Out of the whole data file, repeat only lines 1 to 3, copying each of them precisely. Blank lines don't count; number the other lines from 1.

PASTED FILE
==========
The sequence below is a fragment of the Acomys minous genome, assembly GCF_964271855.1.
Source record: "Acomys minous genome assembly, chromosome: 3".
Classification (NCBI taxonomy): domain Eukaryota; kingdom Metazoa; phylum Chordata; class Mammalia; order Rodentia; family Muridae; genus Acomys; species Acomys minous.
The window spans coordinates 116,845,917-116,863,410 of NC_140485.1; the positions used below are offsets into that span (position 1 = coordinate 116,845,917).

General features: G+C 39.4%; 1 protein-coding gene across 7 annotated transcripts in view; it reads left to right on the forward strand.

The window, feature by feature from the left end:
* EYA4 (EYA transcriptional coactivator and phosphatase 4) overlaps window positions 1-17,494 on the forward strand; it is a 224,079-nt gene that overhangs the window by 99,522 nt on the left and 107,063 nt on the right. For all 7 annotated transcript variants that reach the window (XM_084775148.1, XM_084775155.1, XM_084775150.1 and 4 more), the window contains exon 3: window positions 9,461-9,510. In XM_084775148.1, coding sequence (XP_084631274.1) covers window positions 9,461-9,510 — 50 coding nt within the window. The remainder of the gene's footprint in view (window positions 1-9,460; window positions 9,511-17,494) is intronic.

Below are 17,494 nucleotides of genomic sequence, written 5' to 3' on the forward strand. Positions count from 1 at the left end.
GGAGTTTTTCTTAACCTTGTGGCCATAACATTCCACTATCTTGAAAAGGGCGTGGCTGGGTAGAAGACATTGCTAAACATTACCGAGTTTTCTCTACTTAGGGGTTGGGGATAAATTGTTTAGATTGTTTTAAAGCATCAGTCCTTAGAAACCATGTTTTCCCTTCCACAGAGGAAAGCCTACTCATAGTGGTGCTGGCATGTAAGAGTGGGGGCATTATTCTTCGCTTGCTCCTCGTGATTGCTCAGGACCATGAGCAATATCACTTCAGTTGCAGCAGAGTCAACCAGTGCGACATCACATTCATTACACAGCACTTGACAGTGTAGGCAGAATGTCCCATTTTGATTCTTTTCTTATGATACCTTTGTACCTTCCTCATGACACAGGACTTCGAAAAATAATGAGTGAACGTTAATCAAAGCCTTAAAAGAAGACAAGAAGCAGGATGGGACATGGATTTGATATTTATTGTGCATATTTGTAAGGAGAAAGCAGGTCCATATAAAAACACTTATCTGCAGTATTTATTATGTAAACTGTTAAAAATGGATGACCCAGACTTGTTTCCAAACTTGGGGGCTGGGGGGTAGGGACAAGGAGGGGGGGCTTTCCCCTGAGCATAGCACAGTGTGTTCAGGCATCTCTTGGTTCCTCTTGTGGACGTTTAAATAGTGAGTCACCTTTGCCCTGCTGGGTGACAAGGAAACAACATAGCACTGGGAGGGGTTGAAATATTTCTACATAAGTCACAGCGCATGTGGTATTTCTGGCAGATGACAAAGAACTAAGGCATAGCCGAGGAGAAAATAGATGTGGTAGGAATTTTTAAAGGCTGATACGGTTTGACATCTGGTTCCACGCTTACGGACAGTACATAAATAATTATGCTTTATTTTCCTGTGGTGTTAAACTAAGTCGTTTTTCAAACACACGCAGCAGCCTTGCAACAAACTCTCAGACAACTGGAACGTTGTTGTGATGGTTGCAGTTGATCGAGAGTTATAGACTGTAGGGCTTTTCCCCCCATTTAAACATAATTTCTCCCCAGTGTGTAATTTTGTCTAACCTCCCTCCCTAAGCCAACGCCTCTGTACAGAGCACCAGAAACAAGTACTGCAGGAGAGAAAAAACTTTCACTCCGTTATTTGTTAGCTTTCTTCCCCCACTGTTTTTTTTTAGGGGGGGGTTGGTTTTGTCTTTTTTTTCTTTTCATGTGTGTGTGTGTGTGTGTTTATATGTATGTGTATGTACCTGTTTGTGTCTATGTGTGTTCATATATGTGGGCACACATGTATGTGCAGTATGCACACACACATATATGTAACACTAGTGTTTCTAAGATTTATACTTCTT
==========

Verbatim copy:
The sequence below is a fragment of the Acomys minous genome, assembly GCF_964271855.1.
Source record: "Acomys minous genome assembly, chromosome: 3".
Classification (NCBI taxonomy): domain Eukaryota; kingdom Metazoa; phylum Chordata; class Mammalia; order Rodentia; family Muridae; genus Acomys; species Acomys minous.